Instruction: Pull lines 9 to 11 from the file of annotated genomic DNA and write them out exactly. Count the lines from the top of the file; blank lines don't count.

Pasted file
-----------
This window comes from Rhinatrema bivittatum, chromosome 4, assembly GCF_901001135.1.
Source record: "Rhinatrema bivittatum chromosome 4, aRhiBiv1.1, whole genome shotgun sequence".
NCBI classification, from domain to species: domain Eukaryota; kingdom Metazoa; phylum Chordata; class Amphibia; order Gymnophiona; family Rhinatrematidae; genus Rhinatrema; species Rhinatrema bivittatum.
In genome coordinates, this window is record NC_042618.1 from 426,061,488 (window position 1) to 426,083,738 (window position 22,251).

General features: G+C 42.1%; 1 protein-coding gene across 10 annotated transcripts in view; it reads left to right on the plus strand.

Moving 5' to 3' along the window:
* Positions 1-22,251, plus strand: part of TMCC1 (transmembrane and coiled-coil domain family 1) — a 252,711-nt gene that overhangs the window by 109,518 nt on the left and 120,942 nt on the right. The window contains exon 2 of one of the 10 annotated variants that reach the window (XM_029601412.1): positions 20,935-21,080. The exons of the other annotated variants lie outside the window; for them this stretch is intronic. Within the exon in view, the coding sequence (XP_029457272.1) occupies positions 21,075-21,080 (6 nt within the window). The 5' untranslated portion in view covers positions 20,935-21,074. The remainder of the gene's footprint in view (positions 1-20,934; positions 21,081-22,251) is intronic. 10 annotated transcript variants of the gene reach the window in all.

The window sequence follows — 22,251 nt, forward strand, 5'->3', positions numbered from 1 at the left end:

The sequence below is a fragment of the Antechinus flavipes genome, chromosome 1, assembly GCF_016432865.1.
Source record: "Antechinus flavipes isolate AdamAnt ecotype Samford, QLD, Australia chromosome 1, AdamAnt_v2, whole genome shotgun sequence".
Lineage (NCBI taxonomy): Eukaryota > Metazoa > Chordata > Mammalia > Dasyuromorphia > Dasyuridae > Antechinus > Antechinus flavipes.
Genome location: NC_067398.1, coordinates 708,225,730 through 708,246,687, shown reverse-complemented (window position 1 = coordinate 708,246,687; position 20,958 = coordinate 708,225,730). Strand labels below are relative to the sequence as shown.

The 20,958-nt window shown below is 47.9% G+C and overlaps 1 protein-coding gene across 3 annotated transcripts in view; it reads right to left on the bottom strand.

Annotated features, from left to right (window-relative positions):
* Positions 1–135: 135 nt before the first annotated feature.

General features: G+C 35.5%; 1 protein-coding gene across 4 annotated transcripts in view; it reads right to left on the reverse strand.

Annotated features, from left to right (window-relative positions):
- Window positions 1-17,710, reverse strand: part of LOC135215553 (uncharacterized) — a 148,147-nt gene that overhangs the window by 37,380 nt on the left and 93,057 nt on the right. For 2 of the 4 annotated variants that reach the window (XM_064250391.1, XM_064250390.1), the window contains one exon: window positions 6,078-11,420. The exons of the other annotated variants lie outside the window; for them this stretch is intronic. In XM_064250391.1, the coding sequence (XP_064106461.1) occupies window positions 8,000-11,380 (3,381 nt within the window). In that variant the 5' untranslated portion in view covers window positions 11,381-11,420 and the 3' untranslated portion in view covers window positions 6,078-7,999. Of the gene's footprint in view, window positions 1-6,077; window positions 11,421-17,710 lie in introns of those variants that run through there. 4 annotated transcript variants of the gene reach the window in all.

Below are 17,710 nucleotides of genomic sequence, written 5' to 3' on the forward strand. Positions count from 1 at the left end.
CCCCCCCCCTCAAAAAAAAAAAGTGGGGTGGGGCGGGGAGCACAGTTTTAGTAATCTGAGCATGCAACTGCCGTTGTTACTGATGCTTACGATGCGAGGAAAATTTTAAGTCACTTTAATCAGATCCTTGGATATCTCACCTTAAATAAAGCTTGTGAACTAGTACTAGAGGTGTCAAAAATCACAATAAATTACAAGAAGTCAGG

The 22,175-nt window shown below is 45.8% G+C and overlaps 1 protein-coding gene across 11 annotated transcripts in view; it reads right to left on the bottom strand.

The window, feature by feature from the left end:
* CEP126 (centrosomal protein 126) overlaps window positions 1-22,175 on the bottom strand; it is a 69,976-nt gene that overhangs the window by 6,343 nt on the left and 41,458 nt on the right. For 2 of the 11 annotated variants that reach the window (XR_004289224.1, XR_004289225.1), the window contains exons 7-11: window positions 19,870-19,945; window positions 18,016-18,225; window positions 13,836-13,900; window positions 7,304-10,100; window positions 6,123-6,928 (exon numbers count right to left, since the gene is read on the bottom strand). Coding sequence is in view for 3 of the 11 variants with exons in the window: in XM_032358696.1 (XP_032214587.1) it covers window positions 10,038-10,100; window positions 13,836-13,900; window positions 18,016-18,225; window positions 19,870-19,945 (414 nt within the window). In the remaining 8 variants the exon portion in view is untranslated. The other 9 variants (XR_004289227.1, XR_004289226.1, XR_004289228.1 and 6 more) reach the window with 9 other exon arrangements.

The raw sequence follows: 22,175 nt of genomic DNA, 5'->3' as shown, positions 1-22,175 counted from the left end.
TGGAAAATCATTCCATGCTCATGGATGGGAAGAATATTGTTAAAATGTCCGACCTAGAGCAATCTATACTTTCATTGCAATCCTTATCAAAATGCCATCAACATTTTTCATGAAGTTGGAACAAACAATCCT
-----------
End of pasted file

The sequence below is a fragment of the Antechinus flavipes genome, chromosome 1, assembly GCF_016432865.1.
Source record: "Antechinus flavipes isolate AdamAnt ecotype Samford, QLD, Australia chromosome 1, AdamAnt_v2, whole genome shotgun sequence".
Lineage (NCBI taxonomy): Eukaryota > Metazoa > Chordata > Mammalia > Dasyuromorphia > Dasyuridae > Antechinus > Antechinus flavipes.